Every other week, Everyday Wild will post a review of a book related to wilderness adventure, outdoor life or exploring the wild with children. Reviews will highlight books for both kids and adults, and will focus on finding and sharing those books that are particularly useful or inspirational to families looking to be more connected with the wild.
“If you go owling you have to be quiet and make your own heat.”
I decided to begin this series of book reviews with one of my favorite classic books for children: Owl Moon, by Jane Yolen. Those of you who read my first post about watching a porcupine with my father will understand why this book resonates so strongly with me.
Jane Yolen spins a carefully crafted tale of a family rite-of-passage. The narrator , a small girl, is finally old enough to go out owling with her father. “Long past her bedtime,” she bundles up into winter clothing that hides all but her eyes, and follows her father through the deep snow and out into the woods. She understands the ephemeral nature of wild animals from the stories of her older siblings, “My brothers say sometimes there’s an owl and sometimes there isn’t”. It’s a beautiful story told in the softly lyrical language that Jane Yolen is known for.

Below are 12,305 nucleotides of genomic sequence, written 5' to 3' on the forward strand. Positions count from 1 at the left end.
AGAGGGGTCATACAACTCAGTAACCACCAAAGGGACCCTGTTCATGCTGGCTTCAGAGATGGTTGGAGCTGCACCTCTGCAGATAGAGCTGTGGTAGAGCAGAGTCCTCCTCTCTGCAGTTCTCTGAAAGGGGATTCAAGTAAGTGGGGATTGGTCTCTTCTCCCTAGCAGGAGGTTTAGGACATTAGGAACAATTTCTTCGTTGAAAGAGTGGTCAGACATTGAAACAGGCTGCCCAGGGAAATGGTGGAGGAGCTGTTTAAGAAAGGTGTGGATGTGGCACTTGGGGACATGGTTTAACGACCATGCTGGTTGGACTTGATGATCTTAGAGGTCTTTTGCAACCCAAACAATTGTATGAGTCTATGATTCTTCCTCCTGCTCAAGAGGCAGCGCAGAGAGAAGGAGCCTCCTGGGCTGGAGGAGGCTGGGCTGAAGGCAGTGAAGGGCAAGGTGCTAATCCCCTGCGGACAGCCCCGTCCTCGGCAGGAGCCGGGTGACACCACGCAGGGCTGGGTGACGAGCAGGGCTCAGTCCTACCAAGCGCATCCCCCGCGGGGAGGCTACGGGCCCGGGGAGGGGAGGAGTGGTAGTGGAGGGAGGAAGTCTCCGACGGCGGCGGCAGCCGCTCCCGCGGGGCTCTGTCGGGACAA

When I finish reading this story, I am left with a yearning desire to go into the woods in search of owls; I imagine most children will be too, and this makes it a perfect tie-in for a nightime walking adventure, particularly in winter. Grab a flashlight and some snowshoes, and tramp along a winter path. Be careful to take the time to be still, and perhaps you will be lucky enough to hear an owl calling to you from deep in the woods.